So, the chief went to the business to ask Butler to close the gym and comply with the order.
The chief’s report doesn’t say people were exercising in the gym at the time, but alleges an employee was working the front desk. (Irby said the person at the desk wasn’t working, but rather was an employee’s teenage daughter.)
The police report says officers have screenshots of Facebook posts and comments in which people said they had worked out at the gym earlier that morning.
“Butler told me to write all the tickets I wanted to and he would just pay the $500 fine because that would be cheaper than staying closed,” the chief wrote in the police report.
But, according to the police report, once the chief wrote the citation and asked Butler to sign it, the doctor refused and argued that the gym had closed, despite previously admitting it was open.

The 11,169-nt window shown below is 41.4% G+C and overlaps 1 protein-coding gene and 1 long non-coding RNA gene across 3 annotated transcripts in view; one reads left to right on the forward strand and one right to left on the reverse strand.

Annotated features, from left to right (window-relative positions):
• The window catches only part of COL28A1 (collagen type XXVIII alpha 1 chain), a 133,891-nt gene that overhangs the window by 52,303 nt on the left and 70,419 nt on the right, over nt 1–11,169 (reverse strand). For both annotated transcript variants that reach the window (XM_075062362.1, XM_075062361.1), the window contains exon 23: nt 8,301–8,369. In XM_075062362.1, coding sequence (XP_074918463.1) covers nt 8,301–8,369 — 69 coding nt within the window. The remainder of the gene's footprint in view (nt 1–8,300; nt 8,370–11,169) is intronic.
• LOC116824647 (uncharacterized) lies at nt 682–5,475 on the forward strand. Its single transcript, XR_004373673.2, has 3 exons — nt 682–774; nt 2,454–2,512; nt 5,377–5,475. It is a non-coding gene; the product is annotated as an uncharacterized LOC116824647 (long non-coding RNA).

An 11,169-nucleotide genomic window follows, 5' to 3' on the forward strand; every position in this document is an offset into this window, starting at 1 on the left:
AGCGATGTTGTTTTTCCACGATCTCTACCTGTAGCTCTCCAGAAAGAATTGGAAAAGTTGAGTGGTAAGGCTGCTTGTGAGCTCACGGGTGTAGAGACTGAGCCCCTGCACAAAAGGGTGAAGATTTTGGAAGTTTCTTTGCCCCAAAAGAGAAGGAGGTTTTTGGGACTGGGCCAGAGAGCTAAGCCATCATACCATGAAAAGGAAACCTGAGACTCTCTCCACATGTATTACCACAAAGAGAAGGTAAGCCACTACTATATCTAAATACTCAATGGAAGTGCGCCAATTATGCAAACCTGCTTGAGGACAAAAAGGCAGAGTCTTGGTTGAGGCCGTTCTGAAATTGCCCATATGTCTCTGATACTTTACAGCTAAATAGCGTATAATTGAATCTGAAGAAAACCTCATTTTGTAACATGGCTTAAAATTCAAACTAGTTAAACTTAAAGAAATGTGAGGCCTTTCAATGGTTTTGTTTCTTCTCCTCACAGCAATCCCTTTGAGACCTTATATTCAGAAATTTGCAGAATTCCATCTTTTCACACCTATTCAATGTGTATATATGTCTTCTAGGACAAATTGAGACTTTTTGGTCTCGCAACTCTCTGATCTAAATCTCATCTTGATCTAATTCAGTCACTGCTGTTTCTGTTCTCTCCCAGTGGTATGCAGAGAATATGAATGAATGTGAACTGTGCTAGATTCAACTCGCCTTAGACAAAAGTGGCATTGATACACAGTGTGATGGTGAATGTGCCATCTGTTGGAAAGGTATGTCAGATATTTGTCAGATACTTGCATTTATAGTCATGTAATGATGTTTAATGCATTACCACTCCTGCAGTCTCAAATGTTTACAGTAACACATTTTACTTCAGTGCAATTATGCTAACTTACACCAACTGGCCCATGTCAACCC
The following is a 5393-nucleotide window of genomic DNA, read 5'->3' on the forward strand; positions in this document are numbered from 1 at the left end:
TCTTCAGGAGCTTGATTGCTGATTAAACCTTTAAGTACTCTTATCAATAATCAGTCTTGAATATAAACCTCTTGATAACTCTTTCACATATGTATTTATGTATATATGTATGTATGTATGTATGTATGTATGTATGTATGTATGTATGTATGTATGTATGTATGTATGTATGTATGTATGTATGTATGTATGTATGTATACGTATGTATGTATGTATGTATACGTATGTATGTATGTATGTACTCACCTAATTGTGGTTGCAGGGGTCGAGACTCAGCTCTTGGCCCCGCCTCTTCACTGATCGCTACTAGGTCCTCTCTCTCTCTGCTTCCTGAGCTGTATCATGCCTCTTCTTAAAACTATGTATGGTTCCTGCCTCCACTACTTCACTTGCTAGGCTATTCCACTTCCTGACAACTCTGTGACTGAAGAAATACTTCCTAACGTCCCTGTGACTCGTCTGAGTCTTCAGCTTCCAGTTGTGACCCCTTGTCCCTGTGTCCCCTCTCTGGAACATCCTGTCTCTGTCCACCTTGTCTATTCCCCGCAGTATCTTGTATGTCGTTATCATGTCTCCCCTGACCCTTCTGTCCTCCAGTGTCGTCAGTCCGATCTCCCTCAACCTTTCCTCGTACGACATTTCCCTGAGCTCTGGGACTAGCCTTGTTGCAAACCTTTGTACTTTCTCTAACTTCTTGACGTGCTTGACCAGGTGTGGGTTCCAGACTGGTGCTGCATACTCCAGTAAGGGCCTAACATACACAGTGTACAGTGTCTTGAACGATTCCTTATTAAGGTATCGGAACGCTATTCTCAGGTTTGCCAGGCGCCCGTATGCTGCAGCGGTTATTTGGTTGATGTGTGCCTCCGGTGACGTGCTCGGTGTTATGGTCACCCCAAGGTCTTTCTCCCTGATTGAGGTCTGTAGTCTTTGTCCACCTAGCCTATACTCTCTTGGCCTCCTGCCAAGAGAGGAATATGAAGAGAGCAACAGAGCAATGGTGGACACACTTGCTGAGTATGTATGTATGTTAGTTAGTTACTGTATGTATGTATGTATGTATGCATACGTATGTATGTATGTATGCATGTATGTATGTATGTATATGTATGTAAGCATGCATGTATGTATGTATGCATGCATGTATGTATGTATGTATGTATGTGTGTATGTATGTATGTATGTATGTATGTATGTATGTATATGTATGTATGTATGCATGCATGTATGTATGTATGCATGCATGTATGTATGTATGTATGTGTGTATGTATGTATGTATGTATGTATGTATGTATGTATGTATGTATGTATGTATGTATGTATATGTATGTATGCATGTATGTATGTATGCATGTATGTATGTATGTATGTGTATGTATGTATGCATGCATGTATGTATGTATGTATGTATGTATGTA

“Butler stated he was staying open trying to survive and support his family,” the chief wrote in the report.
Butler is licensed by the Alabama State Board of Chiropractic Examiners, online records show. Sheila Bolton, the board’s executive director, said the board was unaware of Butler’s arrest before being contacted by AL.com.
“This is the first we’ve heard of it,” she said.
Bolton said the board would open an investigation once it received a copy of the police report. Butler could face action against his chiropractic license if an investigation determines he violated the Chiropractic Practice Act, Bolton said.
Butler told AL.com he has treated about 22,000 patients during more than 23 years of practicing in north Alabama. He first opened his practice in the nearby town of Lexington in 2005. After about 17 years there, he moved his practice to Rogersville, a town with about 1,300 residents.